Mamshit is the Nabatean city of Memphis. In the Nabatean period, Mamshit was important because it sat on the route from the Idumean Mountains to the Arava, which passed through Ma`ale Akrabim and continued on to Beersheva or to Hebron and Jerusalem. The city covers ten acres and is the smallest but best restored city in the Negev Desert. The once-luxurious houses have unusual architecture not found in any other Nabatean city.
When trade in Mamshit waned with the Roman occupation, the occupants found another way to make a living: raising hoses. The residents of Mamshit bred the renowned Arabian horse, which brought great wealth to their city. During the Byzantine period Mamshit also received support from the authorities for being a frontier city. When this funding dried up, at the time of Justinian, the city died a natural death.
Before the founding of the State of Israel, Prime Minister to-be David Ben-Gurion saw Mamshit as the capital of the future country, which dovetailed with his dream of settling the Negev Desert.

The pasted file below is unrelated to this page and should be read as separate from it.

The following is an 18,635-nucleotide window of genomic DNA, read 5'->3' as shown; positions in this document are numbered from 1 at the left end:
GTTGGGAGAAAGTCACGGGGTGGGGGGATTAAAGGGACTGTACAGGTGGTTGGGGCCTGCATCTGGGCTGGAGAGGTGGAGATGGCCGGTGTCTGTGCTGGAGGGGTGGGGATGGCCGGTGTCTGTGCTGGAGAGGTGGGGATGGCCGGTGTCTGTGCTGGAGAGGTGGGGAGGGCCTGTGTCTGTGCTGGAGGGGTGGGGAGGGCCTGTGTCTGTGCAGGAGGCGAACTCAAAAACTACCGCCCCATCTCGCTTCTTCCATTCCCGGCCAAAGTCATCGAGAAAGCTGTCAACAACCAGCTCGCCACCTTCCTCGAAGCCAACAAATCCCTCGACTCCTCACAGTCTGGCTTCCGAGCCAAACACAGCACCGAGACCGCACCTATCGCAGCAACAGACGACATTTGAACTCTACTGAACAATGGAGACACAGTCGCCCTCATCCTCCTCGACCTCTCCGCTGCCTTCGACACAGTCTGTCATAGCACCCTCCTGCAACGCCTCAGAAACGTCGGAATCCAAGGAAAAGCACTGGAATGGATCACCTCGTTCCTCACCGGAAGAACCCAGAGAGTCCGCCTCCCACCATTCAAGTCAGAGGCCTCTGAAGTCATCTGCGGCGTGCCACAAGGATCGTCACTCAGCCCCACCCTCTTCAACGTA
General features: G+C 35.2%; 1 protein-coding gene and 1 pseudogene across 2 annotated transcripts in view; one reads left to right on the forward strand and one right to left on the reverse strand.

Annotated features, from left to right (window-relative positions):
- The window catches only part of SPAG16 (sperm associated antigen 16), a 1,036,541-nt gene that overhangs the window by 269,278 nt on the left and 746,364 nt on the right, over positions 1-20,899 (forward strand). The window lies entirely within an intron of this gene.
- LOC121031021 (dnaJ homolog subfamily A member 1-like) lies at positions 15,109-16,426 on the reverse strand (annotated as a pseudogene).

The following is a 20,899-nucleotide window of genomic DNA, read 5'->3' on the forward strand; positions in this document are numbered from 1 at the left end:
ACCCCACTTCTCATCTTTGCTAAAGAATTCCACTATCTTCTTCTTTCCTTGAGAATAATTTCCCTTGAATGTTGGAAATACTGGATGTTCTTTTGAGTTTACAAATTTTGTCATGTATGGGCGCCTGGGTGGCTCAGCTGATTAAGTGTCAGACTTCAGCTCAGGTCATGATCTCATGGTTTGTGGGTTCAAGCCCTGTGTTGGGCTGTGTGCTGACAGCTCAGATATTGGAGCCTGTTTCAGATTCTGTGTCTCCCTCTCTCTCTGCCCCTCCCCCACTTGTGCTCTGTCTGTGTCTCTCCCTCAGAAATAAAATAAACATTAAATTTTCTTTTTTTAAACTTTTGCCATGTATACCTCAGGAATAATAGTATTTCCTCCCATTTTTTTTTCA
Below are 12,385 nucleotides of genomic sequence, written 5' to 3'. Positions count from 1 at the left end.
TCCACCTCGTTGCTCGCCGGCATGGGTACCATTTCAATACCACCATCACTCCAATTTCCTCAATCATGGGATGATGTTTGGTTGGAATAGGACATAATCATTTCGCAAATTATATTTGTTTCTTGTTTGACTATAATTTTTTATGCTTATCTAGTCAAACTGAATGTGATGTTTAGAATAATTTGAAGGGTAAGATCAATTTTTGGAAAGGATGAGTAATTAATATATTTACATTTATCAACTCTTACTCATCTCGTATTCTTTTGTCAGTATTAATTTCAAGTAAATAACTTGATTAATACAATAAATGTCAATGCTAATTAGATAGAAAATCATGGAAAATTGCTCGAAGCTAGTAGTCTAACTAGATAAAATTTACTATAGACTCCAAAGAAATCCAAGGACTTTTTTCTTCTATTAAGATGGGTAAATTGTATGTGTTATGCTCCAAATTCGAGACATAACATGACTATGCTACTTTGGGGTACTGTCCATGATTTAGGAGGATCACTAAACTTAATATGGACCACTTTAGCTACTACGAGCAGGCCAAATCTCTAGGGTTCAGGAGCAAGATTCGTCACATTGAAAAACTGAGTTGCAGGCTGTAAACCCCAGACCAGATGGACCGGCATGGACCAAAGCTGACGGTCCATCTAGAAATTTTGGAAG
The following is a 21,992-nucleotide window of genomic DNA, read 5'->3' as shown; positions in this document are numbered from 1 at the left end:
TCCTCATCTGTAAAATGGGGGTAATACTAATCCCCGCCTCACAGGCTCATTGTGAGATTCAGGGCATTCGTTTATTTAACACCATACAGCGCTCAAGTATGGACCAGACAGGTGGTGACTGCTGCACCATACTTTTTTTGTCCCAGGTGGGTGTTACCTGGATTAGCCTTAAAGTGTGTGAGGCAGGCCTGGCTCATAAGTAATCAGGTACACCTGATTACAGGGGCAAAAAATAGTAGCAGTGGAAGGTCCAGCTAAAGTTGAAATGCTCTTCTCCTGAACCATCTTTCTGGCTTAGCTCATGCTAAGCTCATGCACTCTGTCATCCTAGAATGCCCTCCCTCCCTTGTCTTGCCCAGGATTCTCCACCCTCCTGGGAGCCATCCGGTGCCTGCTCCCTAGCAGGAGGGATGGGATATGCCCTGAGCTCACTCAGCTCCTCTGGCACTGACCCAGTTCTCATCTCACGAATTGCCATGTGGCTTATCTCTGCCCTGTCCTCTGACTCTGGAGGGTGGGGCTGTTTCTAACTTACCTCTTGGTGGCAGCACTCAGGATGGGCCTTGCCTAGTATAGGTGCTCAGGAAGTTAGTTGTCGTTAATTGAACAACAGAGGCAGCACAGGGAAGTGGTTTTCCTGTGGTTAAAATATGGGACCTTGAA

The reconstructed city gives the visitor a sense of how Mamshit once looked. Entire streets have survived intact, and there are also large groups of Nabatean buildings with open rooms, courtyards, and terraces. The stones are carefully chiseled and the arches that support the ceiling are remarkably well constructed.
Two churches were discovered in Mamshit. The western Nile Church has a mosaic floor with colorful geometric patterns, birds, a fruit basket, and five dedications in Greek (the mosaic is not open to the public). The eastern church has a lectern on small marble pillars, the remnants of which can be seen at the site.
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Restaurant, Place for barbecue